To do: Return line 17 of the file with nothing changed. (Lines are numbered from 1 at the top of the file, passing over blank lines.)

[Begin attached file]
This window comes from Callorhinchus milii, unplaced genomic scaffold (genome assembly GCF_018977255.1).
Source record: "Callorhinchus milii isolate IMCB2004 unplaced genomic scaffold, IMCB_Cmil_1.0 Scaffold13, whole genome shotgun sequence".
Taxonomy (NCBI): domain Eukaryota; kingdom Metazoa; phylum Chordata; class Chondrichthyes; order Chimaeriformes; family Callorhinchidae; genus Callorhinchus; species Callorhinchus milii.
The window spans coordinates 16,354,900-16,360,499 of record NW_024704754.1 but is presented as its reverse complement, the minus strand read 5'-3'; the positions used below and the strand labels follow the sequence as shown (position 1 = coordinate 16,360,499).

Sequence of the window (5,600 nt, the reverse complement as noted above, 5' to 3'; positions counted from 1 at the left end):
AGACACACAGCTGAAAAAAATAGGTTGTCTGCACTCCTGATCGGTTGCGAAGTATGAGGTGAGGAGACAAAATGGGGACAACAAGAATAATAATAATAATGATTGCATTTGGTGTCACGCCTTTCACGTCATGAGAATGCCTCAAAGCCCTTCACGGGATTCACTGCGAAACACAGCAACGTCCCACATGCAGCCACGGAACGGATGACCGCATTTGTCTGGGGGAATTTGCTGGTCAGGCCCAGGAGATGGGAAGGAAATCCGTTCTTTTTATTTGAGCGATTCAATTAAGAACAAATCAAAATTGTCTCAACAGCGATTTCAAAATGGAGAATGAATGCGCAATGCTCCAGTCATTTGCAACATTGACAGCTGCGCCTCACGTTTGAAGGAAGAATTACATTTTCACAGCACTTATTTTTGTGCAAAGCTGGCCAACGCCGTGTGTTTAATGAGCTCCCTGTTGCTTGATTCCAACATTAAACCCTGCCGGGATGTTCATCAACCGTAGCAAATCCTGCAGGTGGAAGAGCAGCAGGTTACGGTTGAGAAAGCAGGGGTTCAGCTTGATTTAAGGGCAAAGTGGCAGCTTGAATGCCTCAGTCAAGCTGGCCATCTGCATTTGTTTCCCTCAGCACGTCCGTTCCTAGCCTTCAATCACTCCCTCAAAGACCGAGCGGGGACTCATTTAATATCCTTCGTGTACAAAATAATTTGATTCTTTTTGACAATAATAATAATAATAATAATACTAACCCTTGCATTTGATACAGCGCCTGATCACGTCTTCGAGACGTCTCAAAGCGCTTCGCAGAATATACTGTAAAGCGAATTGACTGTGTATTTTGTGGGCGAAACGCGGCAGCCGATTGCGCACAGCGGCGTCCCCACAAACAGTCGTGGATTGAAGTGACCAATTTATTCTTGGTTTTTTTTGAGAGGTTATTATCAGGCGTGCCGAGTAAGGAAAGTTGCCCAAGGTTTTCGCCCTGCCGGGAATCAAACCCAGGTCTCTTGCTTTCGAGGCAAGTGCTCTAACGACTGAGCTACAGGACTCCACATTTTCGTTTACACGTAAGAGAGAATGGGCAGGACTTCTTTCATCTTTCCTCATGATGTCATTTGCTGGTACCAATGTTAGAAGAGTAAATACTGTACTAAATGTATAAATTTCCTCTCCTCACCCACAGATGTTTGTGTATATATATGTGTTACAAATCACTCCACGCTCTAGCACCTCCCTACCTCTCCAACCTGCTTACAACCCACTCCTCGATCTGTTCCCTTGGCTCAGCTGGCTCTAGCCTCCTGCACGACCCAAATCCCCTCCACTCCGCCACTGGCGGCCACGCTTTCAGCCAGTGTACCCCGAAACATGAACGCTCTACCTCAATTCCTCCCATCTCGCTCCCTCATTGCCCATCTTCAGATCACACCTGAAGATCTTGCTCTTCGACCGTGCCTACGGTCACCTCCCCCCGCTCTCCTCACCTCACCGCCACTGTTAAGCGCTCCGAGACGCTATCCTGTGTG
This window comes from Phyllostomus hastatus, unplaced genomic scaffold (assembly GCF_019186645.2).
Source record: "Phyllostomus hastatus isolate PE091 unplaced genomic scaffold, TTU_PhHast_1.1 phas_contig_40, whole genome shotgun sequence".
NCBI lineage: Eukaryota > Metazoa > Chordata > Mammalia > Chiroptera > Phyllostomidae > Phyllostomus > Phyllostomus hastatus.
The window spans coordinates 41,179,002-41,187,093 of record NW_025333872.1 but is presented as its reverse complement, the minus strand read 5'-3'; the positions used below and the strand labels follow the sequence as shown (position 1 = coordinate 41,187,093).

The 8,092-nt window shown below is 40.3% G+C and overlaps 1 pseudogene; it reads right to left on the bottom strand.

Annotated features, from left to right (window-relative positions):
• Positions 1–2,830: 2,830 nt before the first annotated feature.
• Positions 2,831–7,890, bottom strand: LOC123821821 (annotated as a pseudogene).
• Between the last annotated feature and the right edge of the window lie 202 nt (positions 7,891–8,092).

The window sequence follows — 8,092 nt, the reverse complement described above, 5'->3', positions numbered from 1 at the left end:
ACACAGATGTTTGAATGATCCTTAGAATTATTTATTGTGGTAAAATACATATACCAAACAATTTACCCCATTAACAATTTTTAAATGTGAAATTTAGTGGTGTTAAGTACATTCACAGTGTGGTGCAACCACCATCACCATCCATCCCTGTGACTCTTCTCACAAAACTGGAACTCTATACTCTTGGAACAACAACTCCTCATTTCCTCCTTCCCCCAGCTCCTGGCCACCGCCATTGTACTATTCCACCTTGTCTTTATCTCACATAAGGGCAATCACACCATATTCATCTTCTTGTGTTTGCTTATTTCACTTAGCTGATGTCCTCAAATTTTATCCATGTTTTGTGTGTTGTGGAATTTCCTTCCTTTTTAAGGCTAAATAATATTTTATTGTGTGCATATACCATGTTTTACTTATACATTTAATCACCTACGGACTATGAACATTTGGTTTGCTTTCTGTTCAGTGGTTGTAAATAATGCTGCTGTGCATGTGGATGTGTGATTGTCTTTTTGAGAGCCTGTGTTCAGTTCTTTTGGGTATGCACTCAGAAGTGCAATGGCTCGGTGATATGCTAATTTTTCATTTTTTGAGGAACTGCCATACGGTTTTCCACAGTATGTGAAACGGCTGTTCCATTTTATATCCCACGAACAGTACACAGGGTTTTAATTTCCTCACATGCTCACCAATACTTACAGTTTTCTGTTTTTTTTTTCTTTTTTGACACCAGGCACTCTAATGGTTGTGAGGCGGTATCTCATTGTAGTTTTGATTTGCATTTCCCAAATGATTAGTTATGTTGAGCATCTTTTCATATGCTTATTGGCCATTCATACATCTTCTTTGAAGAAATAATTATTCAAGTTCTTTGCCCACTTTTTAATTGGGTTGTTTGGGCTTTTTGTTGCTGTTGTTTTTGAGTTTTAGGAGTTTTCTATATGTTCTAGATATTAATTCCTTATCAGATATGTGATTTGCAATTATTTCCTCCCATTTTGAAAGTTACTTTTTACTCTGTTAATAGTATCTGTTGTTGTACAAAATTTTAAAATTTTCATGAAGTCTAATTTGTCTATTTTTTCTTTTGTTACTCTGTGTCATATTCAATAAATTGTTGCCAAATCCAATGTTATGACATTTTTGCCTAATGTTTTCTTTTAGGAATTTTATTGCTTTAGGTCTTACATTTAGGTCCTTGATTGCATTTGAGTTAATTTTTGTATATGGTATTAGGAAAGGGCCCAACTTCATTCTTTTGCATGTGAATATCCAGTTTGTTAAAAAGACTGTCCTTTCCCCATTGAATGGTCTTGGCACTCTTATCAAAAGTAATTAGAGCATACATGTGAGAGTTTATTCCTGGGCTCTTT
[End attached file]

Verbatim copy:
ACACAGATGTTTGAATGATCCTTAGAATTATTTATTGTGGTAAAATACATATACCAAACAATTTACCCCATTAACAATTTTTAAATGTGAAATTTAGTGGTGTTAAGTACATTCACAGTGTGGTGCAACCACCATCACCATCCATCCCTGTGACTCTTCTCACAAAACTGGAACTCTATACTCTTGGAACAACAACTCCTCATTTCCTCCTTCCCCCAGCTCCTGGCCACCGCCATTGTACTATTCCACCTTGTCTTTATCTCACATAAGGGCAATCACACCATATTCATCTTCTTGTGTTTGCTTATTTCACTTAGCTGATGTCCTCAAATTTTATCCATGTTTTGTGTGTTGTGGAATTTCCTTCCTTTTTAAGGCTAAATAATATTTTATTGTGTGCATATACCATGTTTTACTTATACATTTAATCACCTACGGACTATGAACATTTGGTTTGCTTTCTGTTCAGTGGTTGTAAATAATGCTGCTGTGCATGTGGATGTGTGATTGTCTTTTTGAGAGCCTGTGTTCAGTTCTTTTGGGTATGCACTCAGAAGTGCAATGGCTCGGTGATATGCTAATTTTTCATTTTTTGAGGAACTGCCATACGGTTTTCCACAGTATGTGAAACGGCTGTTCCATTTTATATCCCACGAACAGTACACAGGGTTTTAATTTCCTCACATGCTCACCAATACTTACAGTTTTCTGTTTTTTTTTTCTTTTTTGACACCAGGCACTCTAATGGTTGTGAGGCGGTATCTCATTGTAGTTTTGATTTGCATTTCCCAAATGATTAGTTATGTTGAGCATCTTTTCATATGCTTATTGGCCATTCATACATCTTCTTTGAAGAAATAATTATTCAAGTTCTTTGCCCACTTTTTAATTGGGTTGTTTGGGCTTTTTGTTGCTGTTGTTTTTGAGTTTTAGGAGTTTTCTATATGTTCTAGATATTAATTCCTTATCAGATATGTGATTTGCAATTATTTCCTCCCATTTTGAAAGTTACTTTTTACTCTGTTAATAGTATCTGTTGTTGTACAAAATTTTAAAATTTTCATGAAGTCTAATTTGTCTATTTTTTCTTTTGTTACTCTGTGTCATATTCAATAAATTGTTGCCAAATCCAATGTTATGACATTTTTGCCTAATGTTTTCTTTTAGGAATTTTATTGCTTTAGGTCTTACATTTAGGTCCTTGATTGCATTTGAGTTAATTTTTGTATATGGTATTAGGAAAGGGCCCAACTTCATTCTTTTGCATGTGAATATCCAGTTTGTTAAAAAGACTGTCCTTTCCCCATTGAATGGTCTTGGCACTCTTATCAAAAGTAATTAGAGCATACATGTGAGAGTTTATTCCTGGGCTCTTT